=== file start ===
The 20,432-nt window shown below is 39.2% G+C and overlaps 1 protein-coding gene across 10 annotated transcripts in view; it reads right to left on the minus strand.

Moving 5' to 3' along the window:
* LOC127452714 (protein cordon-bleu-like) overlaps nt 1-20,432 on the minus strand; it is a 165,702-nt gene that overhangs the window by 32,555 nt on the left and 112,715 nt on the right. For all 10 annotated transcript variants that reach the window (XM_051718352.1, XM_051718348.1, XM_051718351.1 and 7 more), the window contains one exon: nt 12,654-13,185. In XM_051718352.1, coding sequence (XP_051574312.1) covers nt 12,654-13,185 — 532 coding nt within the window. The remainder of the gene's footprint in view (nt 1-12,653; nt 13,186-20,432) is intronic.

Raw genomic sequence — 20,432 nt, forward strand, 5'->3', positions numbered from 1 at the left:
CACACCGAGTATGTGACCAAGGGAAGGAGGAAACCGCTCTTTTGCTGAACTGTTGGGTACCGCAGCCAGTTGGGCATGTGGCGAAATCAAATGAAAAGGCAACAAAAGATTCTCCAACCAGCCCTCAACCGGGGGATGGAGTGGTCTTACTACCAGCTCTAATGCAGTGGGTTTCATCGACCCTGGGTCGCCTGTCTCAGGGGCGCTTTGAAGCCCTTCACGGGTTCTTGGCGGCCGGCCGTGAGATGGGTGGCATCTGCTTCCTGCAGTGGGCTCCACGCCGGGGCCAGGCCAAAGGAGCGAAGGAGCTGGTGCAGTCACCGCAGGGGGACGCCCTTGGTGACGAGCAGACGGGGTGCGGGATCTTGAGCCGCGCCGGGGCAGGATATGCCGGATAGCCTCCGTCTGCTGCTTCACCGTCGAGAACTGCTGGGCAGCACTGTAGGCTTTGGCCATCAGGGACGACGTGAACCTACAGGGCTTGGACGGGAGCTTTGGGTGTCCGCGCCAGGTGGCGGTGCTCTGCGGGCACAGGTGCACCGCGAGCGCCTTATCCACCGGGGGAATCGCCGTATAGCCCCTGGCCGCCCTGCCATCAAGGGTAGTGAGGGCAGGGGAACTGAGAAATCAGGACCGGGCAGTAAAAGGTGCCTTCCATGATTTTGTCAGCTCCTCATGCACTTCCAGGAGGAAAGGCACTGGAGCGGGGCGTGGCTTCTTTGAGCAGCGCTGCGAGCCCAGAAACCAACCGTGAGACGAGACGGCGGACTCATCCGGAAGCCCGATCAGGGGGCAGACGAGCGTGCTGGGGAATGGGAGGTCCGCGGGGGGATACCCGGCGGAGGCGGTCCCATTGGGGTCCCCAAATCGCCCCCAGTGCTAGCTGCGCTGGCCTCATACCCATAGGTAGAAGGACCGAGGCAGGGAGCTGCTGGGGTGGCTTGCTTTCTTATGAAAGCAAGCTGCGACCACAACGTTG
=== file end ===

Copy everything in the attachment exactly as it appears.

The 20,432-nt window shown below is 39.2% G+C and overlaps 1 protein-coding gene across 10 annotated transcripts in view; it reads right to left on the minus strand.

Moving 5' to 3' along the window:
* LOC127452714 (protein cordon-bleu-like) overlaps nt 1-20,432 on the minus strand; it is a 165,702-nt gene that overhangs the window by 32,555 nt on the left and 112,715 nt on the right. For all 10 annotated transcript variants that reach the window (XM_051718352.1, XM_051718348.1, XM_051718351.1 and 7 more), the window contains one exon: nt 12,654-13,185. In XM_051718352.1, coding sequence (XP_051574312.1) covers nt 12,654-13,185 — 532 coding nt within the window. The remainder of the gene's footprint in view (nt 1-12,653; nt 13,186-20,432) is intronic.

Raw genomic sequence — 20,432 nt, forward strand, 5'->3', positions numbered from 1 at the left:
CACACCGAGTATGTGACCAAGGGAAGGAGGAAACCGCTCTTTTGCTGAACTGTTGGGTACCGCAGCCAGTTGGGCATGTGGCGAAATCAAATGAAAAGGCAACAAAAGATTCTCCAACCAGCCCTCAACCGGGGGATGGAGTGGTCTTACTACCAGCTCTAATGCAGTGGGTTTCATCGACCCTGGGTCGCCTGTCTCAGGGGCGCTTTGAAGCCCTTCACGGGTTCTTGGCGGCCGGCCGTGAGATGGGTGGCATCTGCTTCCTGCAGTGGGCTCCACGCCGGGGCCAGGCCAAAGGAGCGAAGGAGCTGGTGCAGTCACCGCAGGGGGACGCCCTTGGTGACGAGCAGACGGGGTGCGGGATCTTGAGCCGCGCCGGGGCAGGATATGCCGGATAGCCTCCGTCTGCTGCTTCACCGTCGAGAACTGCTGGGCAGCACTGTAGGCTTTGGCCATCAGGGACGACGTGAACCTACAGGGCTTGGACGGGAGCTTTGGGTGTCCGCGCCAGGTGGCGGTGCTCTGCGGGCACAGGTGCACCGCGAGCGCCTTATCCACCGGGGGAATCGCCGTATAGCCCCTGGCCGCCCTGCCATCAAGGGTAGTGAGGGCAGGGGAACTGAGAAATCAGGACCGGGCAGTAAAAGGTGCCTTCCATGATTTTGTCAGCTCCTCATGCACTTCCAGGAGGAAAGGCACTGGAGCGGGGCGTGGCTTCTTTGAGCAGCGCTGCGAGCCCAGAAACCAACCGTGAGACGAGACGGCGGACTCATCCGGAAGCCCGATCAGGGGGCAGACGAGCGTGCTGGGGAATGGGAGGTCCGCGGGGGGATACCCGGCGGAGGCGGTCCCATTGGGGTCCCCAAATCGCCCCCAGTGCTAGCTGCGCTGGCCTCATACCCATAGGTAGAAGGACCGAGGCAGGGAGCTGCTGGGGTGGCTTGCTTTCTTATGAAAGCAAGCTGCGACCACAACGTTG